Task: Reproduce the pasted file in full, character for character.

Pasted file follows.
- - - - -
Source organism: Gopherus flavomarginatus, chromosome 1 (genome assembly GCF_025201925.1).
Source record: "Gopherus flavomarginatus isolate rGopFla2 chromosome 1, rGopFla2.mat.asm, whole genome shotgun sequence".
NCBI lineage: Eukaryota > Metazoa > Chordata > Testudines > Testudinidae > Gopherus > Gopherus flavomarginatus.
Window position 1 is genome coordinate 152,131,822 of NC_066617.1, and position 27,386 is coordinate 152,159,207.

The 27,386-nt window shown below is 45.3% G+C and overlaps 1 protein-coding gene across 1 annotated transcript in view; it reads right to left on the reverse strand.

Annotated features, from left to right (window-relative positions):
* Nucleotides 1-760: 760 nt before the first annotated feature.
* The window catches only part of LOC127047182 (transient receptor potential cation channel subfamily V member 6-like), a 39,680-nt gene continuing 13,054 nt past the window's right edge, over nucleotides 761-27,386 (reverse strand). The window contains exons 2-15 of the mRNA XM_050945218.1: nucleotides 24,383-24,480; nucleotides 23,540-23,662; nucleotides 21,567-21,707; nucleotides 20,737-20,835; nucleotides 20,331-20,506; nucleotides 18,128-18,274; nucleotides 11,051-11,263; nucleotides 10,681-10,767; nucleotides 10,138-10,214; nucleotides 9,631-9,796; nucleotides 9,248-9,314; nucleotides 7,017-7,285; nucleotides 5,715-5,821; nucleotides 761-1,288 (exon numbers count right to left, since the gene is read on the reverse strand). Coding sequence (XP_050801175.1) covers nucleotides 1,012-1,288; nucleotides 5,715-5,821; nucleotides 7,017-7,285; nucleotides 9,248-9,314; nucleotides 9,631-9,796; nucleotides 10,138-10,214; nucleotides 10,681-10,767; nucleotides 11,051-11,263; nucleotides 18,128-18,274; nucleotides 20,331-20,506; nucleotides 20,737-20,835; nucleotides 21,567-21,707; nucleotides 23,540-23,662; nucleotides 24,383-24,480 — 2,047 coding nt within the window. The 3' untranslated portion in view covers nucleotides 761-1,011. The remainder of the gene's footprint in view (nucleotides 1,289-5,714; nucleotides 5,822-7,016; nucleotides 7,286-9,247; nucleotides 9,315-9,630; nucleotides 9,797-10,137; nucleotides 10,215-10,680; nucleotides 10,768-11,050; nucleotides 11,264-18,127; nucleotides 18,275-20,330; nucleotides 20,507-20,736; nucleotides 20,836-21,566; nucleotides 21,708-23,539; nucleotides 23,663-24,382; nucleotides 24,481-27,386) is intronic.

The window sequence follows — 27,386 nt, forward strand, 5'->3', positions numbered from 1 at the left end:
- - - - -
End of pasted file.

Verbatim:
Source organism: Gopherus flavomarginatus, chromosome 1 (genome assembly GCF_025201925.1).
Source record: "Gopherus flavomarginatus isolate rGopFla2 chromosome 1, rGopFla2.mat.asm, whole genome shotgun sequence".
NCBI lineage: Eukaryota > Metazoa > Chordata > Testudines > Testudinidae > Gopherus > Gopherus flavomarginatus.
Window position 1 is genome coordinate 152,131,822 of NC_066617.1, and position 27,386 is coordinate 152,159,207.

The 27,386-nt window shown below is 45.3% G+C and overlaps 1 protein-coding gene across 1 annotated transcript in view; it reads right to left on the reverse strand.

Annotated features, from left to right (window-relative positions):
* Nucleotides 1-760: 760 nt before the first annotated feature.
* The window catches only part of LOC127047182 (transient receptor potential cation channel subfamily V member 6-like), a 39,680-nt gene continuing 13,054 nt past the window's right edge, over nucleotides 761-27,386 (reverse strand). The window contains exons 2-15 of the mRNA XM_050945218.1: nucleotides 24,383-24,480; nucleotides 23,540-23,662; nucleotides 21,567-21,707; nucleotides 20,737-20,835; nucleotides 20,331-20,506; nucleotides 18,128-18,274; nucleotides 11,051-11,263; nucleotides 10,681-10,767; nucleotides 10,138-10,214; nucleotides 9,631-9,796; nucleotides 9,248-9,314; nucleotides 7,017-7,285; nucleotides 5,715-5,821; nucleotides 761-1,288 (exon numbers count right to left, since the gene is read on the reverse strand). Coding sequence (XP_050801175.1) covers nucleotides 1,012-1,288; nucleotides 5,715-5,821; nucleotides 7,017-7,285; nucleotides 9,248-9,314; nucleotides 9,631-9,796; nucleotides 10,138-10,214; nucleotides 10,681-10,767; nucleotides 11,051-11,263; nucleotides 18,128-18,274; nucleotides 20,331-20,506; nucleotides 20,737-20,835; nucleotides 21,567-21,707; nucleotides 23,540-23,662; nucleotides 24,383-24,480 — 2,047 coding nt within the window. The 3' untranslated portion in view covers nucleotides 761-1,011. The remainder of the gene's footprint in view (nucleotides 1,289-5,714; nucleotides 5,822-7,016; nucleotides 7,286-9,247; nucleotides 9,315-9,630; nucleotides 9,797-10,137; nucleotides 10,215-10,680; nucleotides 10,768-11,050; nucleotides 11,264-18,127; nucleotides 18,275-20,330; nucleotides 20,507-20,736; nucleotides 20,836-21,566; nucleotides 21,708-23,539; nucleotides 23,663-24,382; nucleotides 24,481-27,386) is intronic.

The window sequence follows — 27,386 nt, forward strand, 5'->3', positions numbered from 1 at the left end: